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Book Review

Learning from the Old School and the New School

By GS Early, on Sep. 20, 2013

Before you buy Trading Commodities and Financial Futures: A Step-by-Step guide to Mastering the Markets (March 2013, FT Press), go to your local bookstore and read the first four pages.

George Kleinman is a throwback in a world where securities and futures change virtual hands rapidly in a manner of seconds. Kleinman is a real trader, one that has been around since the good old days, when trading commodities required more than a computer and a financial model.

But he also has successfully navigated the transition from the noisy pit to the relative calmness of the trading room. 

Readers will benefit from Kleinman’s wealth of knowledge, which he disperses generously throughout his book, now in its fourth edition.

Kleinman begins with the basics, explaining how futures and options trading works today, how psychology impacts commodity markets, and how to avoid common pitfalls.

He offers extensive coverage of electronic trading, today’s contracts, and advanced trading techniques–including his own exclusive Pivot Indicator approach.

The latter is one of the book’s unique value propositions. It allows readers to familiarize themselves with a real trading method that has endured the test of time. In this excerpt, Kleinman introduces this strategy:

When it comes to making money trading commodities, there’s no holy grail—no single methodology that’s correct. There are numerous paths to profitability, and plenty more lead to loss. You’ll need to identify a method that fits your personality.

You might feel more comfortable using a longer-term time horizon, but going down this path means you have to accept higher risks to get higher rewards. Or you might be short-term oriented and consider day trading with zero ‘overnight’ risk but lower average rewards.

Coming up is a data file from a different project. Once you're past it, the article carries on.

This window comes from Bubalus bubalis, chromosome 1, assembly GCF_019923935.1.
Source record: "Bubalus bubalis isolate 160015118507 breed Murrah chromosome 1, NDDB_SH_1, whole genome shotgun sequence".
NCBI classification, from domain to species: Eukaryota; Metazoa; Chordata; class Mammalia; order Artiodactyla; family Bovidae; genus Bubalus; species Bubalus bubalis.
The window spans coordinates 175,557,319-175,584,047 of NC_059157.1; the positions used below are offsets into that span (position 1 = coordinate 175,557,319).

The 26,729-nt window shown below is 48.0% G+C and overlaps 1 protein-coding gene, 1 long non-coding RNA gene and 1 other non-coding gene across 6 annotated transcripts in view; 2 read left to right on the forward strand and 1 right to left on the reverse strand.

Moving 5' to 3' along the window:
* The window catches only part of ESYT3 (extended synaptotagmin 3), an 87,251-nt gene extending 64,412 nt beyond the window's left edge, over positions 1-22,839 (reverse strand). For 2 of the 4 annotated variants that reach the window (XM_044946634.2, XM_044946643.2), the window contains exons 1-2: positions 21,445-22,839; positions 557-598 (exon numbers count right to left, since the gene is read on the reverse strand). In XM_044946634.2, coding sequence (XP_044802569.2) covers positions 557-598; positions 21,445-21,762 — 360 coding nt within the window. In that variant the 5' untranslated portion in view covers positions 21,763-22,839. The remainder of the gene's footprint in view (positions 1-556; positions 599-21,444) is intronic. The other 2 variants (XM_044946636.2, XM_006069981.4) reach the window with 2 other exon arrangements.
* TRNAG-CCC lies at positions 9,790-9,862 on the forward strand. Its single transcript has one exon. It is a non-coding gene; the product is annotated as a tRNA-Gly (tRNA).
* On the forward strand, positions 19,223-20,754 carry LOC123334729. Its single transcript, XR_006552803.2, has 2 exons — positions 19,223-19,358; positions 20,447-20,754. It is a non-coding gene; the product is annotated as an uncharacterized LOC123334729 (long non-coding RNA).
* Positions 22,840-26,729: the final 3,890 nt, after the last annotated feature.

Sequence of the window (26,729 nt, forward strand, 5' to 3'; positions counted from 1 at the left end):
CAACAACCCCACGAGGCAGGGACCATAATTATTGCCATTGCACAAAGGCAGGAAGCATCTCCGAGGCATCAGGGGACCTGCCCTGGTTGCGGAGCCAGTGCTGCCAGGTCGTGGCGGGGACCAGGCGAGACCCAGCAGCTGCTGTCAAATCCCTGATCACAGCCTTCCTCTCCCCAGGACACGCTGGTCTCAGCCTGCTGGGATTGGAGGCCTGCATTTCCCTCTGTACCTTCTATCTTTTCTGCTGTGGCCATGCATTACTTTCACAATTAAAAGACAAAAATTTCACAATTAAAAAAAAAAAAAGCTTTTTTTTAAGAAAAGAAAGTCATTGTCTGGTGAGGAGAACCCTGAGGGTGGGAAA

What I present in this chapter is a fairly simple setup and trigger that I believe will enhance your trading performance. It’s not the total answer (reread the risk disclaimer in the beginning of this book since it applies), and this method requires monitoring and active management. It can be utilized for longer and/or shorter term horizons. I use it, and perhaps it could help you too.

Kleinman’s indicator is designed to help you find a clear entry and exit point in a variety of asset classes. The pivot indicator method works because the major moves will be profitable enough to offset the inevitable smaller losses. The odds of catching major moves increase with diversification; however, the markets in which you use this method should be unrelated.

At the same time, traders should be aware that big winners don’t come often. As Kleinman notes, “The truth is that you won’t have many trades that turn into big movers. The big movers are rare. For me, it’s just one or two trades that make a big year. Capitalizing on only two or three major trading campaigns could mean a lifetime of difference for you!”

Finally, the appendix should be of great interest and value to aspiring traders. In this section, the author outlines 25 secrets that all investors should keep in mind if they can ever hope to be successful in this business.

Previous editions of Trading Commodities and Financial Futures earned a deserved reputation among traders as a solid guide to these volatile markets. Kleinman’s 30 years of experience as a trader and real-life stories make the book a great read.

Will the book make you a better trader? That depends. But the tools are all there. The reader needs to remember this classic line from Fyodor Dostoyevsky’s The Gambler: “The point is whether, having grasped the secret, a man knows how to make use of it and is fit to do so.” 

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